Expanding the Role and Framework of CDI

July 7, 2016

by Glenn Krauss, Regional Director of Enterprise Solutions, ZirMed

Clinical documentation improvement specialists play a vital role in the hospital revenue cycle world. When one refers to “CDI,” what in-arguably comes to mind is clarification of diagnosis, whether it be primary or secondary diagnosis, HACs or present on admission indicators. Our main goal is to ensure documentation of any and all clinically relevant diagnosis to the extent we can truly insure the record reflects and reports an accurate representation of patient severity of illness and risk of mortality in support of communication of patient care as well as ICD-10 code and MS-DRG assignment. Given the current business environment of healthcare with increased competitiveness from other hospitals and healthcare facilities—as well as the aggressiveness of third-party payers to question the medical necessity of delivered services and propensity to deny payment—how can clinical documentation improvement specialists more closely align and integrate our role with the goals and objectives of the hospital revenue cycle?

More pointedly: what can we do to effectively expand our present initiatives and better contribute to revenue integrity—delivering improved financial performance that stands the test of time?

Expanding the CDI Role!

As clinical documentation improvement specialists, we must recognize and be cognizant of the fact our CDI efforts constitute a role versus a task. CDI is much more than the reviewing of charts and leaving of queries for clinical specificity and clarification of clinically warranted additional diagnoses. Instead, we must recognize and champion our role in synergistically enhancing and improving the communication of patient care, thereby supporting all the healthcare constituencies dependent upon accurate and complete medical record documentation. Consider all the stakeholders – the scale is significant. Attending physicians, consultants, case managers, utilization review/management, social work, discharge planners, quality outcomes and safety staff, ancillary service providers, infectious disease specialists, risk department, compliance staff, physician advisors and post acute care providers including primary care physicians. Ask yourself whether we are truly improving clinical documentation from a perspective of accurate, complete and succinct communication of patient care reflective of patient acuity at the time of decision to hospitalize the patient? And: are we capturing the need for continued stay in the hospital, patient response to planned therapy, congruence of patient assessment to plan of initial and ongoing care, change in therapy and/or diagnosis through progression of hospital stay, establishment of medical necessity for admission, medical necessity for all diagnostic workup and therapeutic treatments, stability of the patient at discharge and an encompassing discharge summary incorporating the six required Joint Commission elements?

How do we make the leap to embracing the recognition and promotion of this complete and accurate level of documentation into our regular duties and responsibilities of chart review query process? A reasonable starting point is changing our mindset and focal point of review when we “open” a record for the first look. Review the Emergency Room record and History and Physical at the earliest feasible date and time as opposed to waiting 24 to 48 hours for the initial clinical workup to ensue. Don’t wait until “the dust settles.” The clinical context and content of admission, what is known and recorded at the time of decision to hospitalize the patient is key to effective establishment of medical necessity. Clinical facts of the case well executed and clearly explained in the ER and H & P are essential provisions of medical necessity, yet we devote very little time and effort in promoting and affecting positive change in physician behavior patterns of documentation in this recording. These clinical facts include recording of a patient’s chief complaint, accurate taking of inventory of history of present illness versus past illness relevant to the patient’s presenting signs and symptoms, and clinically relevant review of systems as well as past family social history. The accurate recording of the chief complaint and history of present illness is fundamental to establishment of medical necessity through a clear picture of the nature of presenting problem. In short, these elements are a close proxy for how sick and severe the patient was at time of presentation to the Emergency Room and at the time of admission to the hospital. The majority of medical necessity denials can be attributable to insufficient documentation of the patient’s severity of illness including signs and symptoms and nature of presenting problem. Always ask yourself whether the H & P describes and shows clearly why the patient is being admitted to the hospital.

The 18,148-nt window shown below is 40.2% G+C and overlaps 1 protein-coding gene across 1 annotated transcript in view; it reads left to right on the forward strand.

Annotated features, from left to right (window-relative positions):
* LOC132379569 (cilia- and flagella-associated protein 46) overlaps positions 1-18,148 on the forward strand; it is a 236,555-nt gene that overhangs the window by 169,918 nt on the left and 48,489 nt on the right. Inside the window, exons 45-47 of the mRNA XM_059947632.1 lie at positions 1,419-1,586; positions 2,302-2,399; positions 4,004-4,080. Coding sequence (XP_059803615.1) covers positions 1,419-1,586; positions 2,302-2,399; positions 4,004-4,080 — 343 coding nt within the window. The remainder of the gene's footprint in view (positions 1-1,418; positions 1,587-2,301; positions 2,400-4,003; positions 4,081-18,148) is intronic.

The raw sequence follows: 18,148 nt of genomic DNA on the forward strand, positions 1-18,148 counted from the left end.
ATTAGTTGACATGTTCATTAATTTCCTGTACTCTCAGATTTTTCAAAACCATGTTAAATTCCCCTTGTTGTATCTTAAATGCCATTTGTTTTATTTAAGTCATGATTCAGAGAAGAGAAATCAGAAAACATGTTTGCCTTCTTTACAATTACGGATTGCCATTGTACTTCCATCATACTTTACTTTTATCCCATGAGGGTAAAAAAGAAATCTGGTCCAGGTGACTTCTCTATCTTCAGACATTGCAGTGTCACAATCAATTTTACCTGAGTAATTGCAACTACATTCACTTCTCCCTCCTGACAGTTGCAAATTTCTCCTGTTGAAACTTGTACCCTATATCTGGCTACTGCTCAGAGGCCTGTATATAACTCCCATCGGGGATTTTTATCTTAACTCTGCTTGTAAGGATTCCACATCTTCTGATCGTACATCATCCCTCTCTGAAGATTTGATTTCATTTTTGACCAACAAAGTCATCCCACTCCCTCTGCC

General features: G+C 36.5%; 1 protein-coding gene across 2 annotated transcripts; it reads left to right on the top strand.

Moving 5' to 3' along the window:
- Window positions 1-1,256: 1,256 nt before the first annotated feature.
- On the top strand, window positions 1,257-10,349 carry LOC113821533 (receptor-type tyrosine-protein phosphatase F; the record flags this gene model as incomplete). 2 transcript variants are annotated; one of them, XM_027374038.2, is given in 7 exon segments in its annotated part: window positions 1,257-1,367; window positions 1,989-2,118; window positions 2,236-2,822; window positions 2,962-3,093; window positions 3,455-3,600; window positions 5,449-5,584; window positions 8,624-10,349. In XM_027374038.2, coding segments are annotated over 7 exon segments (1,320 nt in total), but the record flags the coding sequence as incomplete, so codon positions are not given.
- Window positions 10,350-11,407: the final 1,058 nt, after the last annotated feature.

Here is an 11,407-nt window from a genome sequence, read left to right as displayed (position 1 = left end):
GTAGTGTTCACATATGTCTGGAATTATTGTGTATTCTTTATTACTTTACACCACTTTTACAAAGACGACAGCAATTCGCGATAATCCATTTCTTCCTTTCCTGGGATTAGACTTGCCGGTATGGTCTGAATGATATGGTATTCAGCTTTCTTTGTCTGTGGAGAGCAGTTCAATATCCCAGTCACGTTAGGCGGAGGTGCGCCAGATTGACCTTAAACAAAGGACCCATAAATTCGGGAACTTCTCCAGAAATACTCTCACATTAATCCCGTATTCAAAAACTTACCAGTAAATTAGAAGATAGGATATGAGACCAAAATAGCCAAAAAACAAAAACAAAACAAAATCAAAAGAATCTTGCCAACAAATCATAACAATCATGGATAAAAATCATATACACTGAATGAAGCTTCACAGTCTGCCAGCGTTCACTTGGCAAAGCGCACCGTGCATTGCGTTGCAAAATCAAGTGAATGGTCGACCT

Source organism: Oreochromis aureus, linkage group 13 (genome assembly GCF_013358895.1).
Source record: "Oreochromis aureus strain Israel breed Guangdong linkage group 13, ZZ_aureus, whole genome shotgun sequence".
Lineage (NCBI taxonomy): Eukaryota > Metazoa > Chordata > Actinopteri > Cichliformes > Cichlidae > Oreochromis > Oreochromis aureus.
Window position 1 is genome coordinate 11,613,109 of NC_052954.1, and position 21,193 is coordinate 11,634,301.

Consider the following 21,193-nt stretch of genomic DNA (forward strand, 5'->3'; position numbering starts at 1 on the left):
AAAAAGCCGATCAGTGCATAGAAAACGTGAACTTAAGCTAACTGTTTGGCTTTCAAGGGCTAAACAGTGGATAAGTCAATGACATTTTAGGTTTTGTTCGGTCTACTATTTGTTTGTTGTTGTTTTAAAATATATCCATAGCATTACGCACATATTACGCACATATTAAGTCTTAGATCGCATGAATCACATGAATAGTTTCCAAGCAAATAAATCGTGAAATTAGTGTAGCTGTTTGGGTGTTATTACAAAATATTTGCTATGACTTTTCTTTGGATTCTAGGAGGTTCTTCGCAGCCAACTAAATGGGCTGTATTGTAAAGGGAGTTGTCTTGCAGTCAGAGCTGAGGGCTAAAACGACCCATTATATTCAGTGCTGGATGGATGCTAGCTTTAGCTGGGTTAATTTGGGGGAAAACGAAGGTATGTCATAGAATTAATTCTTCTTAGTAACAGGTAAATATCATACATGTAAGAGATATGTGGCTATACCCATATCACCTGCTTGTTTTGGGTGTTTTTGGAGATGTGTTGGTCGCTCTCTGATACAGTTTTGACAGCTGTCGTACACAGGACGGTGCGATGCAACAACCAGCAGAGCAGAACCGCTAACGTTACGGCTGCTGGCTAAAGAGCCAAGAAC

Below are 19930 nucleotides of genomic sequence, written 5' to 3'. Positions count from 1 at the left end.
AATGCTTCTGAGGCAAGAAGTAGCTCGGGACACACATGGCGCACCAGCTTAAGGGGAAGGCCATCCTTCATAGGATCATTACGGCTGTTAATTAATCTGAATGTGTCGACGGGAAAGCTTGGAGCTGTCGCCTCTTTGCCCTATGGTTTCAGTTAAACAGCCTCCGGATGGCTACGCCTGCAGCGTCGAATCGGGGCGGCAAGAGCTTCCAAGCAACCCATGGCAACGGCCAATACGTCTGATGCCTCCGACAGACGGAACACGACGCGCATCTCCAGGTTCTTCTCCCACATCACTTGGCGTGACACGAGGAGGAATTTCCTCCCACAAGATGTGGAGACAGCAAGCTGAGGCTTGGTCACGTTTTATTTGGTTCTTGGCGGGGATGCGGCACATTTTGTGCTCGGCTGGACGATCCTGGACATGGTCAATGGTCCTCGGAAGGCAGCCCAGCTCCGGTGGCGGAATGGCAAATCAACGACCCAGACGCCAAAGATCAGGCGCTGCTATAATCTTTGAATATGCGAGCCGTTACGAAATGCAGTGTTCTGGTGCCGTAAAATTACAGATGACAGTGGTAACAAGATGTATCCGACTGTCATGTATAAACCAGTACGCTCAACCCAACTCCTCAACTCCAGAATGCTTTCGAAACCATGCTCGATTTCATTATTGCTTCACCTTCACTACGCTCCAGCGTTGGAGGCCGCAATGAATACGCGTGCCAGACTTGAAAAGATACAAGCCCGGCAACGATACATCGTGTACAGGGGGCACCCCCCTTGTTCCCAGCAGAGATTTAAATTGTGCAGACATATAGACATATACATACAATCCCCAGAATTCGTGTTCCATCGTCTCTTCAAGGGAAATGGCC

If the answer is no, then you can unequivocally assume that all of our efforts at securing clinical specificity as well as additional diagnoses when clinically warranted by clinical indicators and treatment will not necessarily achieve a reasonable return on investment if outside reviewers question the validity of admission. Clinical content, context, and clear expression and recording of the clinical facts of the case are paramount to clinical documentation improvement. Simply put, CDI initiatives bear little return on investment in the delivery of quality of care if there is no payment for rendered services.

What is your program’s CDI ROI Quotient? This may be an ideal time to revisit and restructure the framework of your initiative to reach new heights and realize the full potential of CDI!

Contact us if you’d like to continue the dialogue around CDI improvements.

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